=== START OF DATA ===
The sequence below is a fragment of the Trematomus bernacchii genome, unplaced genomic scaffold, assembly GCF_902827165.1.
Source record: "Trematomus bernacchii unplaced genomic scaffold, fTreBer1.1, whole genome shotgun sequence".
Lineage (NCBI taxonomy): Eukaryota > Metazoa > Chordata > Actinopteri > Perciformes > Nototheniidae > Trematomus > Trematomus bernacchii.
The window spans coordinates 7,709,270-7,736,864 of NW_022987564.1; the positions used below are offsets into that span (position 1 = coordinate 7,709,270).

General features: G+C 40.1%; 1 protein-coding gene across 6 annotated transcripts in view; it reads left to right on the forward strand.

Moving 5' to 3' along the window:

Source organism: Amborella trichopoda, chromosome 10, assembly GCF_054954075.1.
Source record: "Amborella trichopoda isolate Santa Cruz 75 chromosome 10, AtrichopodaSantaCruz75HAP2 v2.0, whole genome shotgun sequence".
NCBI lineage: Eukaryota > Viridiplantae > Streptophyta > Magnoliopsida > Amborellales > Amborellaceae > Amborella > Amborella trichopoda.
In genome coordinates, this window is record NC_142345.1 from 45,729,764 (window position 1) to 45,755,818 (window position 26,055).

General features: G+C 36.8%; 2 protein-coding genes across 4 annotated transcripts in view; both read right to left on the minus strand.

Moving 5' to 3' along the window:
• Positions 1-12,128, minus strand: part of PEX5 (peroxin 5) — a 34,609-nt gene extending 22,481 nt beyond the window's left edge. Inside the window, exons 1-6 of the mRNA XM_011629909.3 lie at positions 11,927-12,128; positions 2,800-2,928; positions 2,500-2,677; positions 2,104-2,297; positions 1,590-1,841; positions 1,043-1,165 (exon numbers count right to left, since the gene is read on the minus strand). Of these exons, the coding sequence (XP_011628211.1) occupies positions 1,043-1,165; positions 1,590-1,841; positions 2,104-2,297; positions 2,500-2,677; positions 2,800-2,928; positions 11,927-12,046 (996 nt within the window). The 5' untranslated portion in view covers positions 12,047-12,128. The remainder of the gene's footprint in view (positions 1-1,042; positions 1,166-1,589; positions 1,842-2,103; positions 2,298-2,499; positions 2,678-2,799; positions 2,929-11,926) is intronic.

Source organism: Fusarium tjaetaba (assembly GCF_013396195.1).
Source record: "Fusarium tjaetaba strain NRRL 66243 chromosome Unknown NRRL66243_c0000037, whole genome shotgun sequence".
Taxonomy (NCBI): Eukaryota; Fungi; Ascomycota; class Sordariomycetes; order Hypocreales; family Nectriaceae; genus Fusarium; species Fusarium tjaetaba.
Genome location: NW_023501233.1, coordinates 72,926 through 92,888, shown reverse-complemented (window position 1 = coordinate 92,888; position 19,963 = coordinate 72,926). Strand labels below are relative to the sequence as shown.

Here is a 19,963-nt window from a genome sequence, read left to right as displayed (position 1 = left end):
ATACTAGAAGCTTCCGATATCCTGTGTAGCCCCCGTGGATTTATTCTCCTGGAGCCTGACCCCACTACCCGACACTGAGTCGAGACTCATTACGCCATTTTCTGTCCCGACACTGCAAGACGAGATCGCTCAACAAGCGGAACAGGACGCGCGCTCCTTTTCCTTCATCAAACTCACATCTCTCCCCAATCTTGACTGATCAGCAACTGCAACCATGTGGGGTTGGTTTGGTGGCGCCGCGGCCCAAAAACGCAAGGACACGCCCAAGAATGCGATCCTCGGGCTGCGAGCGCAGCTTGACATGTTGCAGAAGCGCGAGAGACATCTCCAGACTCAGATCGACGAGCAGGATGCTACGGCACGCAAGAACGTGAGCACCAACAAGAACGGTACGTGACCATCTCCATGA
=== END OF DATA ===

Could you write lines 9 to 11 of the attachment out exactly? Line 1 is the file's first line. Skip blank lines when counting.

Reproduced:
NCBI lineage: Eukaryota > Viridiplantae > Streptophyta > Magnoliopsida > Amborellales > Amborellaceae > Amborella > Amborella trichopoda.
In genome coordinates, this window is record NC_142345.1 from 45,729,764 (window position 1) to 45,755,818 (window position 26,055).

General features: G+C 36.8%; 2 protein-coding genes across 4 annotated transcripts in view; both read right to left on the minus strand.